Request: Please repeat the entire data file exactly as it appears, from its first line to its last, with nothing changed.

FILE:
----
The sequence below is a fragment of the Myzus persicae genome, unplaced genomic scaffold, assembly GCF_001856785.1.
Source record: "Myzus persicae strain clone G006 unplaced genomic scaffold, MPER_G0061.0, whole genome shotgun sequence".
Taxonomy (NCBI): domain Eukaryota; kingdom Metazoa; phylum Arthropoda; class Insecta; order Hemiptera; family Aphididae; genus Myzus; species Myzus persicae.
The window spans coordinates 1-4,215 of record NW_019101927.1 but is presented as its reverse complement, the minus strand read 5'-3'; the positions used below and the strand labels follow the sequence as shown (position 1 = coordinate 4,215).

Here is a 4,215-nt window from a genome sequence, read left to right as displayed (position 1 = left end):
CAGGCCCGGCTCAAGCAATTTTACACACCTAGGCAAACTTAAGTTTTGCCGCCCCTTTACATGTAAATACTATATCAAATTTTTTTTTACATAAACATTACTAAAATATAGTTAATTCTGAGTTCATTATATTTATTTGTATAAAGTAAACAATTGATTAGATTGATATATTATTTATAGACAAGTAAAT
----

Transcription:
The sequence below is a fragment of the Myzus persicae genome, unplaced genomic scaffold, assembly GCF_001856785.1.
Source record: "Myzus persicae strain clone G006 unplaced genomic scaffold, MPER_G0061.0, whole genome shotgun sequence".
Taxonomy (NCBI): domain Eukaryota; kingdom Metazoa; phylum Arthropoda; class Insecta; order Hemiptera; family Aphididae; genus Myzus; species Myzus persicae.
The window spans coordinates 1-4,215 of record NW_019101927.1 but is presented as its reverse complement, the minus strand read 5'-3'; the positions used below and the strand labels follow the sequence as shown (position 1 = coordinate 4,215).

Here is a 4,215-nt window from a genome sequence, read left to right as displayed (position 1 = left end):
CAGGCCCGGCTCAAGCAATTTTACACACCTAGGCAAACTTAAGTTTTGCCGCCCCTTTACATGTAAATACTATATCAAATTTTTTTTTACATAAACATTACTAAAATATAGTTAATTCTGAGTTCATTATATTTATTTGTATAAAGTAAACAATTGATTAGATTGATATATTATTTATAGACAAGTAAAT